Did you know?
Smokers who use their local stop smoking service are up to four times more likely to successfully stop smoking for good.
Find your local stop smoking service or ask your GP, pharmacist or health professional to refer you.
Don't go it alone, there are many reasons to stop and lots of help is available for free.
Use one of these key times to get, and stay, motivated to quit.
Stop smoking in October
Why quit? Did you know that if you stop smoking for 28 days, you're five times more likely to stop for good?
Stoptober is the biggest stop smoking event of the year. Why not join all the people who have succeeded in becoming smokefree and join in this year's challenge.
You'll find all the support you need to quit, including:
- a daily email support programme
- inspiration from successful quitters
- the Stoptober app to give you help when you need it
- instant support from Facebook Messenger when cravings strike
If you prefer one-to-one support, that's available too from your local stop smoking service.
New Year's stop smoking resolution
Why quit? Around 7 million of us will make a New Year's resolution to improve an aspect of our health, and stopping smoking is one of the most common ones.
Break down your goal into smaller steps and reward yourself when you achieve one of these. Tell your friends that you are stopping smoking, focus on the benefits – financial and physical – of success and keep a diary of your progress.
Stay motivated: There's lots of free quitting support available to help you achieve your goal – find out more at NHS Smokefree.
Read more about how to stick to New Year's resolutions.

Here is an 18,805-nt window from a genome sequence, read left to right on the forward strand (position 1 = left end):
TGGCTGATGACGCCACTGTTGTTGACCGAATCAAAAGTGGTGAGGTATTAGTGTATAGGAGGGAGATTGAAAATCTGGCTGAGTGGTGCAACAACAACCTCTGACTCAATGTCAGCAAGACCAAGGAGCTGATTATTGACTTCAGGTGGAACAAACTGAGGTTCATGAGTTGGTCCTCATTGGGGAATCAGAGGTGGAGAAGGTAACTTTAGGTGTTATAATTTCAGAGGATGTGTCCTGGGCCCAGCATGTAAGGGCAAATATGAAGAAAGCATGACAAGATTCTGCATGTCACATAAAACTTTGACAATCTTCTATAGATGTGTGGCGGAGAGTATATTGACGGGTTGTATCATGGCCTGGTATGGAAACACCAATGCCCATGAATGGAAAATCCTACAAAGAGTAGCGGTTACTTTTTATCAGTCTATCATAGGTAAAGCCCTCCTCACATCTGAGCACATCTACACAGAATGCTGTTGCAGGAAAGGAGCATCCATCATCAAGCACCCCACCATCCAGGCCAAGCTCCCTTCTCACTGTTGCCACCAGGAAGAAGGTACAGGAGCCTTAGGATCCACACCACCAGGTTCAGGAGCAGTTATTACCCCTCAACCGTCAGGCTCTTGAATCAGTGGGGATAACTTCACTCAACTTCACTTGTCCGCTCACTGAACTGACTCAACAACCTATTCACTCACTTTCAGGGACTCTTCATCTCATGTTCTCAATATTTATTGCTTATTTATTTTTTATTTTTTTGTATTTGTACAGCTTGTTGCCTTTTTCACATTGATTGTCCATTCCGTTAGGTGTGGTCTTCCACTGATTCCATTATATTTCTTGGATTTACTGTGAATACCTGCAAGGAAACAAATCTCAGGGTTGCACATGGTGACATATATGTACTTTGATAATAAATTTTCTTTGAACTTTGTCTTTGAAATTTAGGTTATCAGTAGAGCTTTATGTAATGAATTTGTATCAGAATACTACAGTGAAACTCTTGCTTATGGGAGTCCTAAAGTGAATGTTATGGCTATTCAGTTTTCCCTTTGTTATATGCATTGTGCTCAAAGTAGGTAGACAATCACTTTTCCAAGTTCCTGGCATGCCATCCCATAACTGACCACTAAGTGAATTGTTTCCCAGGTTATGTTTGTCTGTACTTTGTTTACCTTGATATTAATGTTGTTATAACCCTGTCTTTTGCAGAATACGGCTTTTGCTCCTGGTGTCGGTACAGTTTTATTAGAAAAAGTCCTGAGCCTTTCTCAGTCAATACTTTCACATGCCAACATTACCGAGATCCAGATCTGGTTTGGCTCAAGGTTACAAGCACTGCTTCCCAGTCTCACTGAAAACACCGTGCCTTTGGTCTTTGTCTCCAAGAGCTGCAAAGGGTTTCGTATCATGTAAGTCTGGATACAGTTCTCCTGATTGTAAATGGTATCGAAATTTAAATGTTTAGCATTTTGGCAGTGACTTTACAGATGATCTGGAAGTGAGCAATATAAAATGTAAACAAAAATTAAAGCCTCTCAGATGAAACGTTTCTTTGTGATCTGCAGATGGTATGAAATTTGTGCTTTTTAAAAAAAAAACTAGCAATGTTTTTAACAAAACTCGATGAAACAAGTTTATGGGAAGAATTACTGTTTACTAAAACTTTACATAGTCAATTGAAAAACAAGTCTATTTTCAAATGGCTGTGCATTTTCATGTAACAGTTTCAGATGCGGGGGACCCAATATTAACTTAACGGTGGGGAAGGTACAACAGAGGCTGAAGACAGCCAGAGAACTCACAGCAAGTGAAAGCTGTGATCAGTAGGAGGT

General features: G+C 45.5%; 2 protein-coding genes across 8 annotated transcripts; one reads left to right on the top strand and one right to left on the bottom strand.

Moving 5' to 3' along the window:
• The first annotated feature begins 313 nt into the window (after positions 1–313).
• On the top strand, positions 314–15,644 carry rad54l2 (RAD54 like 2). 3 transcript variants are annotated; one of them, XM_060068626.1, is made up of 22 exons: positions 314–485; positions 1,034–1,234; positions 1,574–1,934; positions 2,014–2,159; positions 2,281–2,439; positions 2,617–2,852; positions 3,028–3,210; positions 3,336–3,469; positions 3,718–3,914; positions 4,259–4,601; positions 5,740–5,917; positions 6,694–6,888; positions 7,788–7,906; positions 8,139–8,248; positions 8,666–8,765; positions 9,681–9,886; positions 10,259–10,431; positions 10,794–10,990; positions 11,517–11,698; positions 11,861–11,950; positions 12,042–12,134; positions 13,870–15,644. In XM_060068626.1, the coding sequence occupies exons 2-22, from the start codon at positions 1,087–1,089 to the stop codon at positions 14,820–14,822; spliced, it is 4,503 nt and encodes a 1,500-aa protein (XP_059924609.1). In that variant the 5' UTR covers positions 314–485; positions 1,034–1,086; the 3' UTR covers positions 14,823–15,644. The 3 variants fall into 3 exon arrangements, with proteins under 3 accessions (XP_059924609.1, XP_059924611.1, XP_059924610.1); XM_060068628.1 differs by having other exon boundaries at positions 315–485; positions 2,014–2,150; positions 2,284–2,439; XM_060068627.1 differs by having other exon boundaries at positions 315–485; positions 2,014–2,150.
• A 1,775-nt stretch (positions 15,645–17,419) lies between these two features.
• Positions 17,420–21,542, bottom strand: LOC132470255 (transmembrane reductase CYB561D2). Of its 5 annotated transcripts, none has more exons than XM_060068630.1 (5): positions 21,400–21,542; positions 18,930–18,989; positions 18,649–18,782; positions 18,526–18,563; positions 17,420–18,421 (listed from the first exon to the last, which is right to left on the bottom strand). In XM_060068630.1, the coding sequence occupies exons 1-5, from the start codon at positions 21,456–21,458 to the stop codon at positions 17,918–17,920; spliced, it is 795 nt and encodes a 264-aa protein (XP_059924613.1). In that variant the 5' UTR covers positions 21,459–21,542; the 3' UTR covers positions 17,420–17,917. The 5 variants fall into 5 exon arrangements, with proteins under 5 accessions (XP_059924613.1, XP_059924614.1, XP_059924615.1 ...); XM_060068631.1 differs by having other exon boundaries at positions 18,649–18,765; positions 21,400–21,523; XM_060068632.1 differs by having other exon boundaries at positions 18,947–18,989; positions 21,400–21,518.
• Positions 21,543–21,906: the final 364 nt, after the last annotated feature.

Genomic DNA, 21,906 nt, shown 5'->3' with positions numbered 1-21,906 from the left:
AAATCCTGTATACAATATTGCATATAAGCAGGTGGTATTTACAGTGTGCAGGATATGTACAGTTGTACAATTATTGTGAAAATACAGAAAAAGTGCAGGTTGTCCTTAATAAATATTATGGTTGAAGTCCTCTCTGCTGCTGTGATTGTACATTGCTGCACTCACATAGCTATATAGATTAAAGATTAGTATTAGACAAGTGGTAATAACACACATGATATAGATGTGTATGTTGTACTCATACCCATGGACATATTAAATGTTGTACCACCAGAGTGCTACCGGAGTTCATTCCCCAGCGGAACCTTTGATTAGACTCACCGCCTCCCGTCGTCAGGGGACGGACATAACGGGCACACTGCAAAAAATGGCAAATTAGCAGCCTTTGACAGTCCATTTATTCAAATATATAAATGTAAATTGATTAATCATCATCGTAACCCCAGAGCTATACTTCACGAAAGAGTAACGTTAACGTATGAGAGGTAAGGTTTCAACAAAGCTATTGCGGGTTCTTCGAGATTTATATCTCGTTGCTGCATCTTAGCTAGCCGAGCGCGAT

Stop smoking if you are pregnant
Why quit? If you are thinking about having a baby, or you're already pregnant, you have two big reasons to stop smoking. Both you and your baby will be healthier, and you will be less likely to have problems during the birth.
Every cigarette harms you and your baby. If you smoke during your pregnancy you increase the risks of miscarriage, and your baby is more likely to be born prematurely and with birth defects.
Smoking during pregnancy also increases the risk of stillbirth and sudden infant death syndrome (cot death).
Being exposed to secondhand smoke is also harmful to your unborn baby. So, if your partner smokes, ask them to quit or at least stop smoking around you.
Stay motivated: If you're lucky, you'll be one of the women who can't stand the smell of smoke because of morning sickness, and that will make it easier to cut out cigarettes.
You'll probably find that your daily routine will change throughout pregnancy, too. Take advantage of the change to break the link with nicotine.
The NHS Smoking Helpline on 0300 123 1044 offers free help, support and advice on stopping smoking when you're pregnant, including details of local stop smoking services. You can also sign up to receive ongoing advice and support at a time that suits you.
Read more about quitting smoking in pregnancy.
Stop smoking on No Smoking Day
Why quit? Every year, around 1 million smokers, especially women, use No Smoking Day to try to quit. The British Heart Foundation charity estimates that more than 1.5 million smokers have quit for good since the day's launch in 1983 – that's more than 45,000 every year.
So if you choose to stop on No Smoking Day, you'll know you're not alone, you really are one of 1 million people. Think about how good you will feel knowing that you tried, you succeeded and you got what you wanted.
Stay motivated: The British Heart Foundation's has tips for quitters.
Quit when you want to get fit